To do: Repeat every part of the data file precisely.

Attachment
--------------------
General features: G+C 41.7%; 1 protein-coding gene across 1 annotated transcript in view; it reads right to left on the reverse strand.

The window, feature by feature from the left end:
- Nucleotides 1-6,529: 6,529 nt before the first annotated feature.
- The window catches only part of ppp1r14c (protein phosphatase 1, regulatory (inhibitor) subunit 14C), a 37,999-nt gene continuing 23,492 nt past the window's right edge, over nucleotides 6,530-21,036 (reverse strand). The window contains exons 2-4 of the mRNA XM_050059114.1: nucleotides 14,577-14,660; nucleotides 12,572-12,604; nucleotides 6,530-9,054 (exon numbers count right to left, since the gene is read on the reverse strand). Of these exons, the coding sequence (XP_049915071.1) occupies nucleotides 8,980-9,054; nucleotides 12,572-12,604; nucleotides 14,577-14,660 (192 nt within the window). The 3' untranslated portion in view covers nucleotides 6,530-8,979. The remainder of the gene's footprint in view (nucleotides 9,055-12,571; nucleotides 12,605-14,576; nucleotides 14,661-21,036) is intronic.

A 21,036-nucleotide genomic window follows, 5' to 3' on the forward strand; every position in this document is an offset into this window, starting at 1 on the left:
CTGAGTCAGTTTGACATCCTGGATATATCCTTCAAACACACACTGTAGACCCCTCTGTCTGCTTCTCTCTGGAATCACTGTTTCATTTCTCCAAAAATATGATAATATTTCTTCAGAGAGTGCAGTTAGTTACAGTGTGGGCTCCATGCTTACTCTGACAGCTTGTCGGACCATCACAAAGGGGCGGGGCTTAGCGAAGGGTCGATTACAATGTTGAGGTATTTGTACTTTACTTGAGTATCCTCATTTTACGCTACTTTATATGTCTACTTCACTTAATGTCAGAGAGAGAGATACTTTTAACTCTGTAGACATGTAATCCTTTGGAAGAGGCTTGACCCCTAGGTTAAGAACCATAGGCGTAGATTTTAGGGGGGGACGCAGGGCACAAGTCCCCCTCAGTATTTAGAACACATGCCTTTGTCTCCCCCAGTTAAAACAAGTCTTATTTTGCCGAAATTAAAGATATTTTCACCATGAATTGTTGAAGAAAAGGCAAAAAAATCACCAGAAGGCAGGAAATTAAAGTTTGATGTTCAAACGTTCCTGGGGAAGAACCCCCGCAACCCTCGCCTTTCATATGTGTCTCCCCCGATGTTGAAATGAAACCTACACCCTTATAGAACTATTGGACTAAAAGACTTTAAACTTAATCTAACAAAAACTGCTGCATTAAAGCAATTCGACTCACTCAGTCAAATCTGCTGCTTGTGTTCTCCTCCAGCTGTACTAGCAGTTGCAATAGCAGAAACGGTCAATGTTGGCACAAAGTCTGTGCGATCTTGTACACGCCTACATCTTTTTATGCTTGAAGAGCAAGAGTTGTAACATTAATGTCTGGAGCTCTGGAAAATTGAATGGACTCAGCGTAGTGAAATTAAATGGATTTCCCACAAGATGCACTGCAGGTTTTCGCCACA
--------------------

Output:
General features: G+C 41.7%; 1 protein-coding gene across 1 annotated transcript in view; it reads right to left on the reverse strand.

The window, feature by feature from the left end:
- Nucleotides 1-6,529: 6,529 nt before the first annotated feature.
- The window catches only part of ppp1r14c (protein phosphatase 1, regulatory (inhibitor) subunit 14C), a 37,999-nt gene continuing 23,492 nt past the window's right edge, over nucleotides 6,530-21,036 (reverse strand). The window contains exons 2-4 of the mRNA XM_050059114.1: nucleotides 14,577-14,660; nucleotides 12,572-12,604; nucleotides 6,530-9,054 (exon numbers count right to left, since the gene is read on the reverse strand). Of these exons, the coding sequence (XP_049915071.1) occupies nucleotides 8,980-9,054; nucleotides 12,572-12,604; nucleotides 14,577-14,660 (192 nt within the window). The 3' untranslated portion in view covers nucleotides 6,530-8,979. The remainder of the gene's footprint in view (nucleotides 9,055-12,571; nucleotides 12,605-14,576; nucleotides 14,661-21,036) is intronic.

A 21,036-nucleotide genomic window follows, 5' to 3' on the forward strand; every position in this document is an offset into this window, starting at 1 on the left:
CTGAGTCAGTTTGACATCCTGGATATATCCTTCAAACACACACTGTAGACCCCTCTGTCTGCTTCTCTCTGGAATCACTGTTTCATTTCTCCAAAAATATGATAATATTTCTTCAGAGAGTGCAGTTAGTTACAGTGTGGGCTCCATGCTTACTCTGACAGCTTGTCGGACCATCACAAAGGGGCGGGGCTTAGCGAAGGGTCGATTACAATGTTGAGGTATTTGTACTTTACTTGAGTATCCTCATTTTACGCTACTTTATATGTCTACTTCACTTAATGTCAGAGAGAGAGATACTTTTAACTCTGTAGACATGTAATCCTTTGGAAGAGGCTTGACCCCTAGGTTAAGAACCATAGGCGTAGATTTTAGGGGGGGACGCAGGGCACAAGTCCCCCTCAGTATTTAGAACACATGCCTTTGTCTCCCCCAGTTAAAACAAGTCTTATTTTGCCGAAATTAAAGATATTTTCACCATGAATTGTTGAAGAAAAGGCAAAAAAATCACCAGAAGGCAGGAAATTAAAGTTTGATGTTCAAACGTTCCTGGGGAAGAACCCCCGCAACCCTCGCCTTTCATATGTGTCTCCCCCGATGTTGAAATGAAACCTACACCCTTATAGAACTATTGGACTAAAAGACTTTAAACTTAATCTAACAAAAACTGCTGCATTAAAGCAATTCGACTCACTCAGTCAAATCTGCTGCTTGTGTTCTCCTCCAGCTGTACTAGCAGTTGCAATAGCAGAAACGGTCAATGTTGGCACAAAGTCTGTGCGATCTTGTACACGCCTACATCTTTTTATGCTTGAAGAGCAAGAGTTGTAACATTAATGTCTGGAGCTCTGGAAAATTGAATGGACTCAGCGTAGTGAAATTAAATGGATTTCCCACAAGATGCACTGCAGGTTTTCGCCACA